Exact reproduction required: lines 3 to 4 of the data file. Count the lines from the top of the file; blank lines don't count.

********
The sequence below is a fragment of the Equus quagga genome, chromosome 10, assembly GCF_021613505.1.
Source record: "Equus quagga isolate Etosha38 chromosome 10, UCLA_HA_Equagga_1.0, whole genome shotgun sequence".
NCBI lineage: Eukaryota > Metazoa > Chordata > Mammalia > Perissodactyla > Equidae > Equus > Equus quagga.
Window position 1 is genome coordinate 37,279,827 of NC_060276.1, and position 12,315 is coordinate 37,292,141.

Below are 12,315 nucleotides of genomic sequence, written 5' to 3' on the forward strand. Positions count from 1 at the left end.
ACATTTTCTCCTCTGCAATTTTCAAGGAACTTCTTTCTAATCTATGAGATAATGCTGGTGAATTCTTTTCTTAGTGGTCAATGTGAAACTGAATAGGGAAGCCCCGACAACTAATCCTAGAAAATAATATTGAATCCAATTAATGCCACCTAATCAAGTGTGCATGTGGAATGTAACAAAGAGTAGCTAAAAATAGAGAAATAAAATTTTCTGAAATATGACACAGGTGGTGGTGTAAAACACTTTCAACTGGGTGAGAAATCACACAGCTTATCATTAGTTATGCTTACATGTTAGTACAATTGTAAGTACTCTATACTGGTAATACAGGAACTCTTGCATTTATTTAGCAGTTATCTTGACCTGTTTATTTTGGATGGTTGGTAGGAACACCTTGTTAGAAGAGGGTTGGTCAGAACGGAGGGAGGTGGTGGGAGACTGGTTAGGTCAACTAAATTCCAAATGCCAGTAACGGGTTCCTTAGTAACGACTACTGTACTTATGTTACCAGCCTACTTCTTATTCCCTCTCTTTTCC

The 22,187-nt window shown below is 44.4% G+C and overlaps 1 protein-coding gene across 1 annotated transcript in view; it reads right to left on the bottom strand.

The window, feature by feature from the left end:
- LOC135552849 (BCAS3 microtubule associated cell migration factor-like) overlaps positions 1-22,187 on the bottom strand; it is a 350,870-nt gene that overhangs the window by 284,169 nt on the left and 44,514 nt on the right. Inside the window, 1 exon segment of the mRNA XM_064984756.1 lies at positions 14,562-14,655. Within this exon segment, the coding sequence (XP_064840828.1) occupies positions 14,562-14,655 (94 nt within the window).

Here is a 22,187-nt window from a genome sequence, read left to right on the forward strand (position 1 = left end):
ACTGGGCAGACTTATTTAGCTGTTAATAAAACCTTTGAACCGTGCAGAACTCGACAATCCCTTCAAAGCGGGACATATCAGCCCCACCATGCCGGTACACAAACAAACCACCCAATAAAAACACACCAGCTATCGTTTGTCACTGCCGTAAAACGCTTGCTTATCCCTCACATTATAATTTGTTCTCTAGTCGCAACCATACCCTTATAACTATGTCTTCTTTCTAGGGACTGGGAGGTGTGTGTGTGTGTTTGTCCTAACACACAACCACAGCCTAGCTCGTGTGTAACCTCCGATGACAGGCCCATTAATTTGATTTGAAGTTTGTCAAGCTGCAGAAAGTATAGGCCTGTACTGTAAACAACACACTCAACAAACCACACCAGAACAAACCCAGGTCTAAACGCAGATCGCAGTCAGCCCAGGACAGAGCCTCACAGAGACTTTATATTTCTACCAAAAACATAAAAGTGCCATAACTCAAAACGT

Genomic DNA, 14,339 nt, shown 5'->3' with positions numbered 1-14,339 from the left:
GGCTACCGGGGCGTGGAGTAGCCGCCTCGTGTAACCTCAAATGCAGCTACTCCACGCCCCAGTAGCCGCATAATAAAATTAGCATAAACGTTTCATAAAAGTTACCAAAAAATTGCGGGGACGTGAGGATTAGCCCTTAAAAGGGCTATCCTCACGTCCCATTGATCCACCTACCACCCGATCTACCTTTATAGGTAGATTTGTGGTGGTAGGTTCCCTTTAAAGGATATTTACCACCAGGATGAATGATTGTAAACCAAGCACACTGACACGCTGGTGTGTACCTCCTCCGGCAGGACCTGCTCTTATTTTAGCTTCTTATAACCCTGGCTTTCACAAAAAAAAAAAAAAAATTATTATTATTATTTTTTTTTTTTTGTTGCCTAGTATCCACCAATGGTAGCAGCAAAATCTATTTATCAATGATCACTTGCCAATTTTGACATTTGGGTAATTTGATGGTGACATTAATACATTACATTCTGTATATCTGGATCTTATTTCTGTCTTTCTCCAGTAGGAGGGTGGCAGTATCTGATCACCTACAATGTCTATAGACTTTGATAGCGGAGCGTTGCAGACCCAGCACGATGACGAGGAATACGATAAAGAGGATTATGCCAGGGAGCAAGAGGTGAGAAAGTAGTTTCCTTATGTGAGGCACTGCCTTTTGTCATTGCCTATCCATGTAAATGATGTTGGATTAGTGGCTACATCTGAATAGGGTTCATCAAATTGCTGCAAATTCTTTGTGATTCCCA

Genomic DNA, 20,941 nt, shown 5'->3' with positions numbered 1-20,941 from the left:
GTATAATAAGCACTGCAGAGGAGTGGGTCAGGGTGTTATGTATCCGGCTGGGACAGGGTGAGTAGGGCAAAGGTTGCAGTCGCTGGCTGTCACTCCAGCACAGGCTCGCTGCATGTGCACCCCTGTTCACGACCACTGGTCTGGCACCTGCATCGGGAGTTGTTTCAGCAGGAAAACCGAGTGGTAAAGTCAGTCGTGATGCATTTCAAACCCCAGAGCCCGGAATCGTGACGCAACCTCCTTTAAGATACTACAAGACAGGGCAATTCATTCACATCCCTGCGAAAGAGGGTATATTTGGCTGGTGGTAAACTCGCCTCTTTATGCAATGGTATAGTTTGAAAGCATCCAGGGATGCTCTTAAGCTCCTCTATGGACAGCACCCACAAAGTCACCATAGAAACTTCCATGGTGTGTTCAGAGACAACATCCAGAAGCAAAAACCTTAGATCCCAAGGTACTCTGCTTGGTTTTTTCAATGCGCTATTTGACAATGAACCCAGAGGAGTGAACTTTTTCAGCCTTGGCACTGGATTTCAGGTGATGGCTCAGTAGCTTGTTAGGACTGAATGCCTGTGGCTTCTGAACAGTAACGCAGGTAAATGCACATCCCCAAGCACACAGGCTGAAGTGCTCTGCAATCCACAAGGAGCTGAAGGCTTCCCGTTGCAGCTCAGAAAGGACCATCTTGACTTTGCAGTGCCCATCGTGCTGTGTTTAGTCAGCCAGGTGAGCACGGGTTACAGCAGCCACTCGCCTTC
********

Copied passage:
NCBI lineage: Eukaryota > Metazoa > Chordata > Mammalia > Perissodactyla > Equidae > Equus > Equus quagga.
Window position 1 is genome coordinate 37,279,827 of NC_060276.1, and position 12,315 is coordinate 37,292,141.